Religious Studies

Students at Morningside College are being prepared for vocations in ministry, counseling, teaching, youth work and administration to strengthen the future of The United Methodist Church and its engagement with the world.

religious-studiesThe Religious Studies program provides personal attention to tailor studies to each student’s specific interests. The curriculum addresses such topics as biblical studies, ethics, theology, world religions, religious history, Native American religions and African American religions.

The courses deepen the knowledge and understanding students have of a variety of religious traditions as well as their own. The classes build a strong personal framework of ethics and principles while building spiritual maturity.

Morningside College also serves as the host for the Upper Midwest Course of Study School in order to train part-time local pastors from Iowa, the Dakotas and Minnesota. In addition, the campus is one of the sites for the Iowa School for Lay Ministry, which equips laity for leadership and service in their local churches and communities.

The college is accredited by a number of academic institutions, including the University Senate of The United Methodist Church, to meet the highest educational standards. Local churches in the Iowa Conference are contributing $71,000 to the ministries of Morningside College through their annual apportionment gifts.


HCI for Parishes

The churches of Christ Community United Methodist Parish have been involved in a pilot project to expand the impact of the Healthy Church Initiative in Iowa. HCI is an intentional development process designed to enhance the skills of church leaders to grow vibrant, spirit-filled congregations.


Pastors and laity from Allerton, Lineville, New Zion, Millerton, and Corydon met with other church leaders in their area of south central Iowa for a series of classes over the course of the last year. They studied the nature and mission of Church and explored ways to practice ministry in the 21st Century.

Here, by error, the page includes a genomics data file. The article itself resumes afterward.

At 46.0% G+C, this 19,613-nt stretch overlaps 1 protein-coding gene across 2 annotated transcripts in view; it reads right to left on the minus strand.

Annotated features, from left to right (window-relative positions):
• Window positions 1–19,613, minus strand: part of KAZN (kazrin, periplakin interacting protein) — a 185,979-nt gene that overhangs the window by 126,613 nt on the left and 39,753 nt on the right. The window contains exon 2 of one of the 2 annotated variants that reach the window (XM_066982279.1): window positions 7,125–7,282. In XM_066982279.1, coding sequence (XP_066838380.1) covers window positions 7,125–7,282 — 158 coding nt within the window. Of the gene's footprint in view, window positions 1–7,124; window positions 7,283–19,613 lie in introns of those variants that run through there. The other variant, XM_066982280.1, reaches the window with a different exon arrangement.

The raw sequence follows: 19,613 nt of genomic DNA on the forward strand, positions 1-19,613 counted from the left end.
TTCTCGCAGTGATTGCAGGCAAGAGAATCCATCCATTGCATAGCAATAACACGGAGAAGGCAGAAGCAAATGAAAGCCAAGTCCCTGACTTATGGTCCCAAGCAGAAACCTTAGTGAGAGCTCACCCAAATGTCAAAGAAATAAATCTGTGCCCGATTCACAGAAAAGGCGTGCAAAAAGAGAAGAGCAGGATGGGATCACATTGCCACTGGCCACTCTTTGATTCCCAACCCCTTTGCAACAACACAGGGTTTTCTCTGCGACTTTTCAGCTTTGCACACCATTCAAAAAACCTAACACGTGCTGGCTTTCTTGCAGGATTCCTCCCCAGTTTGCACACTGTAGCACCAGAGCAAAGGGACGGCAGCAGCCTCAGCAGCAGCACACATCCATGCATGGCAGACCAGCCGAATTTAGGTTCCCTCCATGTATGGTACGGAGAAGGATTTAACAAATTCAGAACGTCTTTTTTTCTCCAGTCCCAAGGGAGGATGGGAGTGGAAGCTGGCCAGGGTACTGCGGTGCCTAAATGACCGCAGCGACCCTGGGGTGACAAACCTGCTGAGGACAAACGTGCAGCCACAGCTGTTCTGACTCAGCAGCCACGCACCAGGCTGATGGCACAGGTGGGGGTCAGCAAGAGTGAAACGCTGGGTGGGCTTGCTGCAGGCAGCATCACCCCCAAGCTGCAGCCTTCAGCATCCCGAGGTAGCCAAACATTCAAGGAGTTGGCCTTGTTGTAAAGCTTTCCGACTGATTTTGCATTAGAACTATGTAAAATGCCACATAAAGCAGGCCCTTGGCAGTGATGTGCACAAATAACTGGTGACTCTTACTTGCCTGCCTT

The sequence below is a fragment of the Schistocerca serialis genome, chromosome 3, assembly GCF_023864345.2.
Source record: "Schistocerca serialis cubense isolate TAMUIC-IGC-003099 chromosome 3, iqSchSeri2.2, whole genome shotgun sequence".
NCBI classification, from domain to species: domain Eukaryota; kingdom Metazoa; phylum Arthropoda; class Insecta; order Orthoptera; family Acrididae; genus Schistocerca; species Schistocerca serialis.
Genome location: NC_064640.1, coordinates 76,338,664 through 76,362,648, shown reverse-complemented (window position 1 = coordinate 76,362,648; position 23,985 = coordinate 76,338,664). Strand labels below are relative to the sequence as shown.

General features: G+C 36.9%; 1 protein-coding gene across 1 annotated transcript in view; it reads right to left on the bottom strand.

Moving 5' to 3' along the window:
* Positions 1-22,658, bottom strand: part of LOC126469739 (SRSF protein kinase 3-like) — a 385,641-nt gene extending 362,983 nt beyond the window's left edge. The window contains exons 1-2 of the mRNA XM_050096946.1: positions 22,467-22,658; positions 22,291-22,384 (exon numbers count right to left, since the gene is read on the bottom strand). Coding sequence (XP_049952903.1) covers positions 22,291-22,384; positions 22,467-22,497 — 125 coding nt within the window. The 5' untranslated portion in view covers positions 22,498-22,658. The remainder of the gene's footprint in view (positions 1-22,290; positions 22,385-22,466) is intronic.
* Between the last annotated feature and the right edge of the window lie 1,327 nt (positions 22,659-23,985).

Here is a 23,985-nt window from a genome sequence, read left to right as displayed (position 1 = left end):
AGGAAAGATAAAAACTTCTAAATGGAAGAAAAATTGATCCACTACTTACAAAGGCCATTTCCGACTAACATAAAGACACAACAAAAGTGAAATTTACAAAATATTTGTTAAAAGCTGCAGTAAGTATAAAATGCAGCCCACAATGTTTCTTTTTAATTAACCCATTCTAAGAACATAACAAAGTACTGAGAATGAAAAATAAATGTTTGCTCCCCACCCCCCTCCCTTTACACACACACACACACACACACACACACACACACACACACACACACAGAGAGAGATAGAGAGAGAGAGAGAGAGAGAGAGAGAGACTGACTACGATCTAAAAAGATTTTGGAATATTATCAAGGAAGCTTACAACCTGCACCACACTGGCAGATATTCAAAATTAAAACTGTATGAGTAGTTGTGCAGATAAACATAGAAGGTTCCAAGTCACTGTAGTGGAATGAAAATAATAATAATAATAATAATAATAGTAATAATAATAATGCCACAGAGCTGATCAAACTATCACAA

Upon completing their studies, the parish was invited to schedule a consultation weekend on October 7-9. A single church typically participates in such a consultation. However, in this case, all of the churches of the parish were involved. Leaders were interviewed about God’s hopes and dreams for their ministries. On Sunday morning the consultation team presented a report of strengths, opportunities and prescriptions for the parish to pursue together.

HCI addresses one of our conference’s strategic priorities: “Creating World-Transforming Communities of Faith.” In particular, HCI is designed to increase vitality in our existing churches. Apportionment gifts of more than $40,000 from United Methodist churches across the state are being invested in 2016 for consultation weekends to support local church ministries in Iowa.

Intentional Community

Threehouse, our Wesley Foundation at the University of Northern Iowa in Cedar Falls, opened a house in their neighborhood last August for students to live in intentional community together. The GreenHouse is “a new adventure of living and growing with others in faith,” says their campus minister, David Glenn-Burns.